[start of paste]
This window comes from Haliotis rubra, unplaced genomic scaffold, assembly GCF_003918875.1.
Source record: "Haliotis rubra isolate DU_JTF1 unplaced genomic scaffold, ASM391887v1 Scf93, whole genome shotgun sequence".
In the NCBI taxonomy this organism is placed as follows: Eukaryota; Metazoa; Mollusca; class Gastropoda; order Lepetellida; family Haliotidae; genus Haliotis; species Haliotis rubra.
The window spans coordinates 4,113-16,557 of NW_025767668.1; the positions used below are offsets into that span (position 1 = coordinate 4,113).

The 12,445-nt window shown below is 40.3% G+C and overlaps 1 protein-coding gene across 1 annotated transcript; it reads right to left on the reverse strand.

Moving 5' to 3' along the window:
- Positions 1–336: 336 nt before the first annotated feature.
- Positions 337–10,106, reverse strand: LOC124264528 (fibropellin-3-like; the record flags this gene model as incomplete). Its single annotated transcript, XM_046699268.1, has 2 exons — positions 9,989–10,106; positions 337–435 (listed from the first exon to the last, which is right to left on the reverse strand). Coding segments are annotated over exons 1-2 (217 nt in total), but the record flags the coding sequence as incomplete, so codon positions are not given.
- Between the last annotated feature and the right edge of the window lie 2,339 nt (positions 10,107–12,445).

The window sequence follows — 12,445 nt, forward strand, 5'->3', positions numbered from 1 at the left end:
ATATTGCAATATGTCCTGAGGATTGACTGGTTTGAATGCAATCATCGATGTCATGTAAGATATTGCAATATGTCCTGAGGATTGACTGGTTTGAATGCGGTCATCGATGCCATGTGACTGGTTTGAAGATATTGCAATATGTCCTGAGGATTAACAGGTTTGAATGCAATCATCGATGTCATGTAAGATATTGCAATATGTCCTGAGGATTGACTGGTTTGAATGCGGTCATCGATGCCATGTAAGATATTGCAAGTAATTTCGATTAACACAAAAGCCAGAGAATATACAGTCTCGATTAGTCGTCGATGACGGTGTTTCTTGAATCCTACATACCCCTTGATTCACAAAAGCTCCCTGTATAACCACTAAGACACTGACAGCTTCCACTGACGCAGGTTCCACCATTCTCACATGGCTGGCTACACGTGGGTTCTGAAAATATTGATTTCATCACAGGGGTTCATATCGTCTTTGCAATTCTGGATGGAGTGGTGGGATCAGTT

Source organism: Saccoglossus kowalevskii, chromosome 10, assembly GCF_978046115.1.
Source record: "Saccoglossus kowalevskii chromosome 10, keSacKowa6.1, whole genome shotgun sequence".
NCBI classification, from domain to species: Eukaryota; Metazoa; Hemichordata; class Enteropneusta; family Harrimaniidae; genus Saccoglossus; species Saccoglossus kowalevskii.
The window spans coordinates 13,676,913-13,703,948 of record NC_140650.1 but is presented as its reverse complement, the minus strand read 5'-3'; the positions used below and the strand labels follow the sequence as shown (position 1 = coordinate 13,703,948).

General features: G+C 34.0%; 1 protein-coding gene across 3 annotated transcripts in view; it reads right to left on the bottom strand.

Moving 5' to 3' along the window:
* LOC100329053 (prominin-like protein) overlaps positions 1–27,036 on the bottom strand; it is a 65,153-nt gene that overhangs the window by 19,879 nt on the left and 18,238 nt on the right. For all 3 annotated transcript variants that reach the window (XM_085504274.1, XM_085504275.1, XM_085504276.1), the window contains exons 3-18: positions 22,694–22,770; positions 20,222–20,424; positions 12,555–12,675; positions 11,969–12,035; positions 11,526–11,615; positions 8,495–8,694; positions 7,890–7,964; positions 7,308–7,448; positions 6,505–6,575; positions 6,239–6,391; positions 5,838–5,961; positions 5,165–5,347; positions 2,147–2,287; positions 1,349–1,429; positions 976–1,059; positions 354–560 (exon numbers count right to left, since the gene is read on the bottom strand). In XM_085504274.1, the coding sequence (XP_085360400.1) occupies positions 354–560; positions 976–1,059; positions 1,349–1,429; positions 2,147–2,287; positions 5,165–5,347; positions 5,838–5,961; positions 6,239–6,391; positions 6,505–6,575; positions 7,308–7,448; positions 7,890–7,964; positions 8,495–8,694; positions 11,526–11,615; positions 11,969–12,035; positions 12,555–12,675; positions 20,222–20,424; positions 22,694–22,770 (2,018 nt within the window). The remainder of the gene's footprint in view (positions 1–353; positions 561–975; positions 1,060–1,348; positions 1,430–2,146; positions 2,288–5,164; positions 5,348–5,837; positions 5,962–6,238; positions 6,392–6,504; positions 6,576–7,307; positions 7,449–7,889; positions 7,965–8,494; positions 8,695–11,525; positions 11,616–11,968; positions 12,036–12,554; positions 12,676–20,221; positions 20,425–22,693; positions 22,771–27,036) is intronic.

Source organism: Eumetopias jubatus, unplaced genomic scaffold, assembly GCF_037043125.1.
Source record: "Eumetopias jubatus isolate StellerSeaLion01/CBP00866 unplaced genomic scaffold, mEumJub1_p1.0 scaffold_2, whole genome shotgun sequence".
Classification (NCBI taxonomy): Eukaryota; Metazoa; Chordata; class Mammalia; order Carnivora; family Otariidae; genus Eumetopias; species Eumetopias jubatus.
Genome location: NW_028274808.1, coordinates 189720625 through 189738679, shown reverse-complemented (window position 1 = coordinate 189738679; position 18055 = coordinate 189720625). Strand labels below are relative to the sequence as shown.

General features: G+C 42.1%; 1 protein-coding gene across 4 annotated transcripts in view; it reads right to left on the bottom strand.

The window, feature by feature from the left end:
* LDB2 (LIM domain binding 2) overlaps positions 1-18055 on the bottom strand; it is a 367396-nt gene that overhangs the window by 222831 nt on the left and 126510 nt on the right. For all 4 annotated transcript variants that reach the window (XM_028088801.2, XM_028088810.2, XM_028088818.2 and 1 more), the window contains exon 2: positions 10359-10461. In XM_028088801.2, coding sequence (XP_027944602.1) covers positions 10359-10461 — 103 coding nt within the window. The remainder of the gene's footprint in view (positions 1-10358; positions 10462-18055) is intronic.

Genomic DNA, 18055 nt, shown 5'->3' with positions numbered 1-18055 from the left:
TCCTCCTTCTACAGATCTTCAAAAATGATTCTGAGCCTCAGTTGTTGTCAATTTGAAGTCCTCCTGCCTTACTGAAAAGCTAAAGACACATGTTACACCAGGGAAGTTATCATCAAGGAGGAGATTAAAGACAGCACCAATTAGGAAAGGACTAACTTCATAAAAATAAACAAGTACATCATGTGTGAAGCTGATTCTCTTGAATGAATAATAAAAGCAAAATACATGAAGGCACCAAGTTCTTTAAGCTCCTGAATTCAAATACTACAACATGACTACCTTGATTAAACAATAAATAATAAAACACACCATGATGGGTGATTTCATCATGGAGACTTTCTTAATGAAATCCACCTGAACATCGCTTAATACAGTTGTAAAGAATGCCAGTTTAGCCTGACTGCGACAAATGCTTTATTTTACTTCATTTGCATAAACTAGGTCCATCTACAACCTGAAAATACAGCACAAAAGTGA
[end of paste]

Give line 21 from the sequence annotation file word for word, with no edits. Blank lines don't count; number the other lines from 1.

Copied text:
Classification (NCBI taxonomy): Eukaryota; Metazoa; Chordata; class Mammalia; order Carnivora; family Otariidae; genus Eumetopias; species Eumetopias jubatus.